(This is Part 2 of a two-part series. See Part 1.)
Where should you concentrate your marketing efforts in 2009? What strategies work with today’s consumers and which ones should be discarded? The NAR Profile of Home Buyers and Sellers for 2008 provides some important clues that you cannot afford to ignore.
1. Increase your online advertising budget
If you’re throwing your money into newspaper advertising, magazines or buying guides, you may want to shift some of those print advertising dollars to online advertising. According to the survey, only 1 percent of consumers found their agent through the newspaper, Yellow Pages, direct mail, or specialty advertising such as calendars and magnets. Furthermore, the number of people finding their homes through a newspaper, a home book or magazine, or directly through the sellers declined by 50 percent. Part of this is due to how people begin their real estate search. Eleven times more buyers now begin their search process on the Internet (33 percent) than they do in print (3 percent).
2. Fewer buyers use real estate agents to locate their homes
In 2001, 48 percent of all buyers found the home they purchased through a real estate agent, compared with 38 percent in 2008. During the same period, the number of buyers finding their home online rose from 8 percent to 32 percent. Nevertheless, the number of people who found their homes through other traditional approaches has remained stable since 2001. Fifteen percent of all buyers found the home they purchased from a yard sign or an open house sign. Another 7 percent to 8 percent located their home through a friend, relative or neighbor. Bottom line: Put your advertising dollars into Web marketing while continuing to market your listings using yard signs, open house, circle prospecting and referral strategies.
3. Internet usage trends
According to the survey, "Eighty-seven percent of home buyers used the Internet to search for homes, up from 71 percent five years ago. Not only has the trend in overall usage risen, but the percent of buyers using the Internet frequently increased from 42 percent in 2003 to 69 percent in 2008." Even though buyers actively search for homes on the Internet, a whopping 77 percent then drove by or viewed the home in person.
4. Value of Web site features
Buyers overwhelmingly cited that photos (86 percent) coupled with detailed information (84 percent) and virtual tours (68 percent) were the most useful Web site features to them. Two studies conducted by Point2Agent in 2007 and 2008 showed that having 16 photos (as opposed to 15 photos), resulted in 33 percent more page views. Based upon the Point2Agent study, the optimum number of photos for lead conversion is a minimum of 20.
5. Your local MLS Web site trumps all competitors
While social networking can help you build your online reputation, the best place to display your listings for maximum exposure is still your local MLS Web site. Only 1 percent of all buyers surveyed used Facebook, MySpace, YouTube or other social networking sites to locate properties. In contrast, 60 percent used the local MLS Web site, compared with 48 percent using Realtor.com. Individual agent Web sites (43 percent) garnered nearly as much traffic as brokerage sites (46 percent). To reach the greatest number of potential buyers, market your listings in all of these venues.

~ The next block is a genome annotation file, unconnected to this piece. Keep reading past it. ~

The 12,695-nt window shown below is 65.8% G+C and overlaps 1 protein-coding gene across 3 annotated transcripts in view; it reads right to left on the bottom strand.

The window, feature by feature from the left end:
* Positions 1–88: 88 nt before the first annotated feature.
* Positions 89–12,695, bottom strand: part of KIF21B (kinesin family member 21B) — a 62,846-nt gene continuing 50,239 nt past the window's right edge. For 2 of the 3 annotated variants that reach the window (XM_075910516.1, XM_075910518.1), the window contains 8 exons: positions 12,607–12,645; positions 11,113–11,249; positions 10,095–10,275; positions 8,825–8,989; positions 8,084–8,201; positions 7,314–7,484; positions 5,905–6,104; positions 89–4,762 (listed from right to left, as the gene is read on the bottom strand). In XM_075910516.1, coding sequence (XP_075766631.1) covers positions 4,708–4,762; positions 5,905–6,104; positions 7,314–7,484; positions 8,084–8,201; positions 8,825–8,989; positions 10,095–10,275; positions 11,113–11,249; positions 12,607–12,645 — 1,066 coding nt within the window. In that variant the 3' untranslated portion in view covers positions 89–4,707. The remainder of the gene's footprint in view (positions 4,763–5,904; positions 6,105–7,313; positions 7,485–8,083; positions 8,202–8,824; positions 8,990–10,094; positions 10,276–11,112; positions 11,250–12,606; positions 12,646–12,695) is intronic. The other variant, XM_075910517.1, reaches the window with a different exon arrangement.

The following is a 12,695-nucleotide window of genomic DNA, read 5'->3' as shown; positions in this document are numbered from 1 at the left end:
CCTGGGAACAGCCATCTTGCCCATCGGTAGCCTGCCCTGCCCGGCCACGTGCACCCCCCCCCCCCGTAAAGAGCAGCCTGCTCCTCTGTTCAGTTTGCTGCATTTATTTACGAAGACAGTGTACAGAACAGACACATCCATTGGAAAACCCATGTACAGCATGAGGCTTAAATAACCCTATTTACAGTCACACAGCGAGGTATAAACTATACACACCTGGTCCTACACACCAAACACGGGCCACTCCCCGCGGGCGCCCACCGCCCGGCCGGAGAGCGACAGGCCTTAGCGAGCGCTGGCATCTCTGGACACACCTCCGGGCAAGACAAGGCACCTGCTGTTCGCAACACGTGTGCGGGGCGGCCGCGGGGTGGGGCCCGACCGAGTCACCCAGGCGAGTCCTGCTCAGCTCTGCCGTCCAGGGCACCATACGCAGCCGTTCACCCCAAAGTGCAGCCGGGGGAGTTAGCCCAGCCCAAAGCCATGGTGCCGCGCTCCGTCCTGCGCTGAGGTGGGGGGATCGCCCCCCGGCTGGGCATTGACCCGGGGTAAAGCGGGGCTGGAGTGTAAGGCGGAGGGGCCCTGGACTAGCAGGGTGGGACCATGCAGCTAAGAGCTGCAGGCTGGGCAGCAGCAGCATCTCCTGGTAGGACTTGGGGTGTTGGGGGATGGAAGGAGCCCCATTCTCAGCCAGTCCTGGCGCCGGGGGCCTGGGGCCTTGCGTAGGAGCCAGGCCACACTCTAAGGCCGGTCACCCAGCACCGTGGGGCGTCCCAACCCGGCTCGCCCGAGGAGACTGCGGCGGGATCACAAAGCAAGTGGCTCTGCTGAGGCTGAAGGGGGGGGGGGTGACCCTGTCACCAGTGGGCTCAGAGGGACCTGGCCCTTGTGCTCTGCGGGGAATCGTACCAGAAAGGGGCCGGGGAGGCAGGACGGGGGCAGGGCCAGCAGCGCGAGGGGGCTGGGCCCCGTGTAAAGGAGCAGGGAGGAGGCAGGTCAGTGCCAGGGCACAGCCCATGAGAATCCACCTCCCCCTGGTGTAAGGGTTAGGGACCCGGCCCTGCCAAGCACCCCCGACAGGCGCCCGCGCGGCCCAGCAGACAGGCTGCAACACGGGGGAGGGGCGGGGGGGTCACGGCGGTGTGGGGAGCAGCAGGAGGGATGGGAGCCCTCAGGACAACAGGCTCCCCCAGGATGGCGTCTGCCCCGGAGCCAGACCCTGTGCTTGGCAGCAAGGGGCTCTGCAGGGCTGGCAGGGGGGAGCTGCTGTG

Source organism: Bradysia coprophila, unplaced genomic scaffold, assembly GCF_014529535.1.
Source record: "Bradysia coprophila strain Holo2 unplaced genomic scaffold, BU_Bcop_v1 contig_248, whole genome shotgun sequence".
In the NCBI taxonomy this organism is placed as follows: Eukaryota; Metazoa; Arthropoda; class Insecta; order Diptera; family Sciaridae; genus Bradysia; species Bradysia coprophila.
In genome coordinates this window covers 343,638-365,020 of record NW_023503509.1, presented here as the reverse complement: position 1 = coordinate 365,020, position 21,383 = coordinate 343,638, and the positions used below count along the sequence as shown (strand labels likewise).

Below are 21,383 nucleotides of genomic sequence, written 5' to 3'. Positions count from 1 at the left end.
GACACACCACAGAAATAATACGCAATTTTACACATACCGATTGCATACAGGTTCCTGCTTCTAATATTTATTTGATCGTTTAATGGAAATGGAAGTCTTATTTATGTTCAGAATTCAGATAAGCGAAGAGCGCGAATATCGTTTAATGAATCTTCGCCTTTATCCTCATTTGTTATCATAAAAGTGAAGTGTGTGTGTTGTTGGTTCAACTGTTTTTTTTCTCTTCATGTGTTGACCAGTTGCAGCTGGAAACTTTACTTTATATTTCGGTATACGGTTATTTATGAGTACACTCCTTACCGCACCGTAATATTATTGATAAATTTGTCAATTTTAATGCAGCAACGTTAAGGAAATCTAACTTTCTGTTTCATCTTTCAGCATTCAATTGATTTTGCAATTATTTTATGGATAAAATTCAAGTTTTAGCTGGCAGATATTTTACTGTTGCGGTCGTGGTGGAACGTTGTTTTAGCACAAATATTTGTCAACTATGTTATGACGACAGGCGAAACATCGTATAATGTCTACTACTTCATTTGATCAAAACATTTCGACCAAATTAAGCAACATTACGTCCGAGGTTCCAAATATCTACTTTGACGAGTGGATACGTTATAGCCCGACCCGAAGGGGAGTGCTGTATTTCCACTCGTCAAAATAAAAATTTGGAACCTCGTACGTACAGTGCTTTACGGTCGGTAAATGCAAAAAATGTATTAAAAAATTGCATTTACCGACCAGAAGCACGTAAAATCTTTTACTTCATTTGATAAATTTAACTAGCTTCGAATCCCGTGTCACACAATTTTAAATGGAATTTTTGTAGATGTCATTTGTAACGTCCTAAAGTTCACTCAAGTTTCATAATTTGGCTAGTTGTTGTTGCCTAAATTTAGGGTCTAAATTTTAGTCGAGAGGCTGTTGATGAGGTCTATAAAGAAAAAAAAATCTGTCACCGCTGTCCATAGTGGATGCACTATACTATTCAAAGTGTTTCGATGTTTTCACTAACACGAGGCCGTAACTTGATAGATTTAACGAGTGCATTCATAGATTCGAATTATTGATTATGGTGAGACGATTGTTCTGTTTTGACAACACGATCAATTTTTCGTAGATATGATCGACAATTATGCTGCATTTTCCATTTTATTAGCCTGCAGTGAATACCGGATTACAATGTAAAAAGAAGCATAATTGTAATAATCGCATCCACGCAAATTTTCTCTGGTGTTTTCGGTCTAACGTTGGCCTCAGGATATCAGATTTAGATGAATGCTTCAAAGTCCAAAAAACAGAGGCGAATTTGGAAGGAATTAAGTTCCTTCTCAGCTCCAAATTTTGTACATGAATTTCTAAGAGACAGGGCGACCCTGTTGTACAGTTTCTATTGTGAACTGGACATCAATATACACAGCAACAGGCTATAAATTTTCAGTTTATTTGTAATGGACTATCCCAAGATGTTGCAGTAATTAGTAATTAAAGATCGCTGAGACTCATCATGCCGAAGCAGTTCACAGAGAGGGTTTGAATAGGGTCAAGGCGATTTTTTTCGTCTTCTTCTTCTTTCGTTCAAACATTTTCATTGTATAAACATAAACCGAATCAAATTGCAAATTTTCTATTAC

6. Disintermediation is dead
A few years ago, Web marketers proclaimed that the Web would eliminate the need for real estate agents (disintermediation). The exact opposite has occurred. In 2001, 69 percent of all buyers purchased their home through a real estate agent or broker. In 2008, that number was 81 percent.
7. Foreclosure sales represent only a small fraction of all transactions
Despite the nonstop press about foreclosures and short sales being the only types of transactions currently closing, only 3 percent of purchasers acquired their homes through a foreclosure or trustee sale. Nevertheless, that’s still triple the 1 percent number from 2001 through 2007.
8. What buyers want most from real estate agents
A large proportion of the industry was worried that the buying public would have no need for agents once they had access to MLS information. Surprisingly, 48 percent of all buyers indicated that their top reason for working with an agent was to find the right home to purchase. In terms of what buyers perceived as being beneficial, the top three items were helping the buyer understand the purchase process, pointing out unnoticed faults or features, and negotiating better terms. The characteristics they found most valuable in their agent were honesty and integrity (97 percent), knowledge of the purchase process (94 percent), responsiveness (93 percent), knowledge of the real estate market (92 percent), and communication and negotiation skills (83 percent). Technology skills were considered to be "very important" by only 37 percent of the respondents.
9. The saddest finding of all
A whopping 70 percent of all buyers said that they would "definitely recommend" their agent to other buyers, and another 18 percent said that they would "probably recommend" their agent. Sadly, only 11 percent of all buyers said that they used the previous agent to buy or sell a home, while 43 percent relied on a referral from a friend, neighbor or relative. This finding underlines the importance of staying in contact with past clients, especially for both repeat and referral business.
Bernice Ross, CEO of RealEstateCoach.com, is a national speaker, trainer and author of "Real Estate Dough: Your Recipe for Real Estate Success" and other books. You can reach her at Bernice@RealEstateCoach.com.
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